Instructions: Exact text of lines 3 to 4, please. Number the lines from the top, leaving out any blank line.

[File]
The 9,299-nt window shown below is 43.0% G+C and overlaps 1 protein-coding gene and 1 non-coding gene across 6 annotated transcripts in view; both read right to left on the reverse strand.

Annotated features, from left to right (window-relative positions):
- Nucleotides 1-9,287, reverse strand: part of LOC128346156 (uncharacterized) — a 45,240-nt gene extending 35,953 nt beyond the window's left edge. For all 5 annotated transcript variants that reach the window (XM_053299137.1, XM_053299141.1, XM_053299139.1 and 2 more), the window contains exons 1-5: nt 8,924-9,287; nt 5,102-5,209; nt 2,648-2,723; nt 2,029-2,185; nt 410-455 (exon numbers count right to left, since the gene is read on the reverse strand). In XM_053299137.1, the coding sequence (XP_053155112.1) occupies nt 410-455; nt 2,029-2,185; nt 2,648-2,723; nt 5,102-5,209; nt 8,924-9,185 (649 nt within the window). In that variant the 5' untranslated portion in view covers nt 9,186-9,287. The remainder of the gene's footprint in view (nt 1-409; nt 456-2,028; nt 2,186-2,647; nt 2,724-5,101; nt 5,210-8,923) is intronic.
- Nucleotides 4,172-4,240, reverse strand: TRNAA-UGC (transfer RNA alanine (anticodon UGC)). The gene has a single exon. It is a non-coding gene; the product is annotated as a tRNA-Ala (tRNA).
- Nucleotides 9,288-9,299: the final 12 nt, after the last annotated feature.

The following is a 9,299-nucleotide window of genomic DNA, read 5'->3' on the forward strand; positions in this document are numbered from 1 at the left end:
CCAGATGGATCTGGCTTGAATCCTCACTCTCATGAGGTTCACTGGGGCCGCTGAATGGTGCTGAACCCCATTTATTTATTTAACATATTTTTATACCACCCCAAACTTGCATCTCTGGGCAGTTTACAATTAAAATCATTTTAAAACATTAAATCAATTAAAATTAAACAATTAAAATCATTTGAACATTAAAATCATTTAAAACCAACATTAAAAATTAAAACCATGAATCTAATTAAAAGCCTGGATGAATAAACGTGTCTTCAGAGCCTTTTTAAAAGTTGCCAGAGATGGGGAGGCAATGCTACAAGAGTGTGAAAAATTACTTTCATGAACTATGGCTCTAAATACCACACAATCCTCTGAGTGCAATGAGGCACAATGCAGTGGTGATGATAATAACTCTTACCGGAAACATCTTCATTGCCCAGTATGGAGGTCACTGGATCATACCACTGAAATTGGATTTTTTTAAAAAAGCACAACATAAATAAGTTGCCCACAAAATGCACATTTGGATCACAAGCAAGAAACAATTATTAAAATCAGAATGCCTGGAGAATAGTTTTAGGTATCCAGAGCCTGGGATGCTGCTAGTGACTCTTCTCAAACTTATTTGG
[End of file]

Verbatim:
- Nucleotides 1-9,287, reverse strand: part of LOC128346156 (uncharacterized) — a 45,240-nt gene extending 35,953 nt beyond the window's left edge. For all 5 annotated transcript variants that reach the window (XM_053299137.1, XM_053299141.1, XM_053299139.1 and 2 more), the window contains exons 1-5: nt 8,924-9,287; nt 5,102-5,209; nt 2,648-2,723; nt 2,029-2,185; nt 410-455 (exon numbers count right to left, since the gene is read on the reverse strand). In XM_053299137.1, the coding sequence (XP_053155112.1) occupies nt 410-455; nt 2,029-2,185; nt 2,648-2,723; nt 5,102-5,209; nt 8,924-9,185 (649 nt within the window). In that variant the 5' untranslated portion in view covers nt 9,186-9,287. The remainder of the gene's footprint in view (nt 1-409; nt 456-2,028; nt 2,186-2,647; nt 2,724-5,101; nt 5,210-8,923) is intronic.
- Nucleotides 4,172-4,240, reverse strand: TRNAA-UGC (transfer RNA alanine (anticodon UGC)). The gene has a single exon. It is a non-coding gene; the product is annotated as a tRNA-Ala (tRNA).